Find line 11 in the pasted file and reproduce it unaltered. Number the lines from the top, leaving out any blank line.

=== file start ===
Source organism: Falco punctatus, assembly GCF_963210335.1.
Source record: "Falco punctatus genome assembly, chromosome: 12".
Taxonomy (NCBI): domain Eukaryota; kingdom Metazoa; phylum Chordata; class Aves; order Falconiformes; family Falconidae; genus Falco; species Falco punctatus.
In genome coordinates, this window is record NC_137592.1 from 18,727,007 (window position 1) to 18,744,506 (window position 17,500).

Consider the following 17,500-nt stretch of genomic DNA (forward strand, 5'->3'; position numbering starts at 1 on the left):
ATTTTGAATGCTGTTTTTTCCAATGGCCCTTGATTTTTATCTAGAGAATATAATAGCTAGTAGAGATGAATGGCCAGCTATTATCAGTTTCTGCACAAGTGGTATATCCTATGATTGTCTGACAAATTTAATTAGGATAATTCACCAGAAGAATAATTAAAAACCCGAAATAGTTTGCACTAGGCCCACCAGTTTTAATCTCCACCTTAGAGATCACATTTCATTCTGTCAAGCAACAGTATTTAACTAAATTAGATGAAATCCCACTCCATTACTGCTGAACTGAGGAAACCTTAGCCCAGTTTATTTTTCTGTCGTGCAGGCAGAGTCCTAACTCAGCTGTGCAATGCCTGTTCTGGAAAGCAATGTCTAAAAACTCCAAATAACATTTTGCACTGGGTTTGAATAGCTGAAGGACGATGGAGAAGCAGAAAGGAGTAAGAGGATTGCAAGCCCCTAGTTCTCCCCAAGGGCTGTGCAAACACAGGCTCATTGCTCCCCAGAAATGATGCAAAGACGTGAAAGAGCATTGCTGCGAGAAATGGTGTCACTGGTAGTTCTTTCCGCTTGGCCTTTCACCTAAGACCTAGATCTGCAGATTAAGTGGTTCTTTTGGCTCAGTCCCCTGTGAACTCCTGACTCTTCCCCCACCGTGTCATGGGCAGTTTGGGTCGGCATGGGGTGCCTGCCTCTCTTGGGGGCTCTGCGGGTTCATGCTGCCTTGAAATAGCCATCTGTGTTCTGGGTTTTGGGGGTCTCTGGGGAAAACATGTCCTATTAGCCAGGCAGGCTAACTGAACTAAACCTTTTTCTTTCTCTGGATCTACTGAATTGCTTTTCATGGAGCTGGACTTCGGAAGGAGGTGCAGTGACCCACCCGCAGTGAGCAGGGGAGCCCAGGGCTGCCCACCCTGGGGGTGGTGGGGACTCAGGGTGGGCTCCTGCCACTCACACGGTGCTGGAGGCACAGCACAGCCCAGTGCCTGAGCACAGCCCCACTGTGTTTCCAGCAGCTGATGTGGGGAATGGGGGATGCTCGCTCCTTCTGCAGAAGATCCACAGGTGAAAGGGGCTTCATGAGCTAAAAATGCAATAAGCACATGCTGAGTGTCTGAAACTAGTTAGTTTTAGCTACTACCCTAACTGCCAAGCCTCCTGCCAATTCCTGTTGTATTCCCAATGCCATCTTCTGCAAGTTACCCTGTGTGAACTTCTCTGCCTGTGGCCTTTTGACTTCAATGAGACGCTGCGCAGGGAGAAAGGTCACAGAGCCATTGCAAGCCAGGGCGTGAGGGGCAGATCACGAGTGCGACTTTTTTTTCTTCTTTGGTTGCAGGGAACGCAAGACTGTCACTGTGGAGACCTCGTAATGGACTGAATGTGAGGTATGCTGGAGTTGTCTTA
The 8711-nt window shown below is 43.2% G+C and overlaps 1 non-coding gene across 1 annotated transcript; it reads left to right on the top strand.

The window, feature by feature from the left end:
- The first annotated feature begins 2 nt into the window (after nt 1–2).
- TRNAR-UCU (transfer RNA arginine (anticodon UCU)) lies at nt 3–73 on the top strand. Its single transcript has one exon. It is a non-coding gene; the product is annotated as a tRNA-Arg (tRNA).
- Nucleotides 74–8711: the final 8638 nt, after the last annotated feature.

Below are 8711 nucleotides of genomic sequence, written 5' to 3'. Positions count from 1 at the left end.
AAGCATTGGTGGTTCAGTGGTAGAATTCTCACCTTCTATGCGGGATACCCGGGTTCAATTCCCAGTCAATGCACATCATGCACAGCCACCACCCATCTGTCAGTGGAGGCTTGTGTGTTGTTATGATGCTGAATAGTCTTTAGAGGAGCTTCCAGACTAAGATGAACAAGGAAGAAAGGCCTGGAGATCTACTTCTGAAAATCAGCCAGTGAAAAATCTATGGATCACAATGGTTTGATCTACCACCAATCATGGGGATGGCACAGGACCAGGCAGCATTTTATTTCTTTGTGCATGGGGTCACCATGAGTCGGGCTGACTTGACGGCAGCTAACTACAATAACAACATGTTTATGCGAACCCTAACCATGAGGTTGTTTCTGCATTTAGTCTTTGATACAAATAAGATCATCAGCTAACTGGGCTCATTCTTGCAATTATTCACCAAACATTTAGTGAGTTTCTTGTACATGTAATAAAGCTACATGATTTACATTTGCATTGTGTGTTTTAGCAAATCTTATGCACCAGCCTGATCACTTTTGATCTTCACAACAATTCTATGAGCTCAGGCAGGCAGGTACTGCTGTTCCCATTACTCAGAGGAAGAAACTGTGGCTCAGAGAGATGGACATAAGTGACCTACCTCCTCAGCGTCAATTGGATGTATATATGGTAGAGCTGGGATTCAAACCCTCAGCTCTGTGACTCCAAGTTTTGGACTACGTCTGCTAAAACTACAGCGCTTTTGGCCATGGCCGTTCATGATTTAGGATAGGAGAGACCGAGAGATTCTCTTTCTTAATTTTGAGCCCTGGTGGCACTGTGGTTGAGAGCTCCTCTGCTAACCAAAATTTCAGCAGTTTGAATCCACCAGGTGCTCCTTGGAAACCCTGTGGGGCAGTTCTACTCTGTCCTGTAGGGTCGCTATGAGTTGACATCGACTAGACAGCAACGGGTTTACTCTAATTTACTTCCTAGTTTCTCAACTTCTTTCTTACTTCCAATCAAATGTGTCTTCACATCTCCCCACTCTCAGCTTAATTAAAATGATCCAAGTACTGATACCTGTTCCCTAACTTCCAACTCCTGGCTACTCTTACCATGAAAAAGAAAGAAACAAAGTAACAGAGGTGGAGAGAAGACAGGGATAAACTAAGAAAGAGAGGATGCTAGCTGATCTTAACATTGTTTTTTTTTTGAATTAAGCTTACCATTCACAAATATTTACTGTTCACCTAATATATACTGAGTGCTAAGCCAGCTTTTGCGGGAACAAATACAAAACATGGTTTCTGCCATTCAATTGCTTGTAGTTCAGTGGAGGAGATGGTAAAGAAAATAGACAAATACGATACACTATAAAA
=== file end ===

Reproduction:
- Nucleotides 74–8711: the final 8638 nt, after the last annotated feature.